Running a prison doesn’t sound like the most intriguing thing to make a game about. It surely can’t be something gamers will enjoy and pour countless hours into? That’s what I thought, too, when I discovered the game back in 2012. It was available as a crowdfunded alpha pre-order, and having just started to throw money at various projects on Kickstarter, I shelled out a few dollars. Even if the game was in an early alpha state, it had a lot of features, and it was perfectly possible to create a prison.
After a very successful initial pre-order period, Introversion (as opposed to many other developers that raise money from pre-orders and crowdfunding) continued to work on their game. Throughout the alpha period, the company released regular updates with accompanying release videos by producer Mark Morris, and designer and programmer Chris Delay. Introversion’s commitment to regular updates and their close connection with the community have undoubtedly contributed to Prison Architect’s massive success: As of September 26, 2015, the game has grossed over $19 million, making it the company’s most successful title to date.
So making a game about running a prison wasn’t a bad idea after all. Prison Architect Version 1.0 eventually left Early Access in October 2015, and Introversion continues to release updates for the game.
Visually, Prison Architect is very basic. It uses a 2D, top-down view of your prison, but all your prisoners and staff are displayed from the side. While this might sound a bit unnatural, it works well. There’s also an optional Easter egg 3D mode, which I’ve yet to try. The sound in the game is also pretty basic, and there is very little music.
One of my few gripes with Prison Architect is the user interface. A lot of the icons are too similar, and even after almost 30 hours, I find myself searching the menu bar for the right icon to click. This could have been solved by making the icons visually more distinguishable, or, perhaps even better, by keyboard shortcuts. But there are very few of those in the game, and the ones that actually do exist can’t easily be modified. Some of the sub menus tend to grow a bit large as your prison develops. There is a search function, but there is no short cut for activating it, which means even more mouse clicking that could have been prevented with a few, simple keyboard shortcuts.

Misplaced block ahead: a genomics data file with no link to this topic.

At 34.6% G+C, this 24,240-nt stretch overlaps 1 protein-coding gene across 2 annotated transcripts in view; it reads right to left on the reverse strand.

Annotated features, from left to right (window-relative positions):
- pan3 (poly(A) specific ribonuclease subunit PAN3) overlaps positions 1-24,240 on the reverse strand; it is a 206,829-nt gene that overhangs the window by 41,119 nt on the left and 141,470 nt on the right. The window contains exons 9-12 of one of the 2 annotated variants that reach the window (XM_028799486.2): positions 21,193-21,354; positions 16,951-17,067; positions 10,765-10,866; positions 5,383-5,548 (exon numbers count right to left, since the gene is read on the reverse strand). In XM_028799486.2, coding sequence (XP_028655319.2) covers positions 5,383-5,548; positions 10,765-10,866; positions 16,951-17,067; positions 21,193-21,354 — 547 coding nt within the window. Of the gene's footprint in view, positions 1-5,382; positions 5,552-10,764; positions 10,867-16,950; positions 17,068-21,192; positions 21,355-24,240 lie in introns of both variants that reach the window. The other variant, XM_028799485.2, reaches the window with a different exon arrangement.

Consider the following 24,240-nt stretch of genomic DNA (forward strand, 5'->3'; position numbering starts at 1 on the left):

So both visually and acoustically Prison Architect is rather primitive. It also has a lot potential for improvements on the user interface front. Does all this – basic graphics and a sub-par user interface – sound familiar? Yes, it does. It sounds a lot like Dwarf Fortress.
As with Dwarf Fortress, Prison Architect shines in terms of gameplay mechanics and simulation. And it shines bright. Each prisoner has his or her own personality and needs that you have to attend to. They also tend to gang up on you, and if you treat them badly and don’t take proper care of your inmates, you can suddenly find yourself having to deal with a prison-wide riot. With all that’s going on in the game, it tends to suck you in. I’ve found myself pondering about prison layouts when not playing, and it’s been a very long time since a game has engaged me in the way Prison Architect does.
But how long will it last? I’m about an hour away from finishing the final chapter of the all too short 7 part campaign, and I’m not sure how interesting it will be to play in sand box mode. The nice thing about the campaign is that it presents the player with various goals, and personally I think that playing to reach a given (smaller) goal is more intriguing than to play just to create the ultimate prison (or city, which was the case with Cities: Skylines).
At the current asking price, though, Prison Architect is an… erh… steal. I’ve currently played 28 hours, 20 or so of those hours being sandbox games during various stages of the alpha period. Even though I might not play much after I’ve finished the campaign, Prison Architect has given me amazing value for my money, and I’d strongly recommend it to anyone who like to fiddle with guys in orange clothing.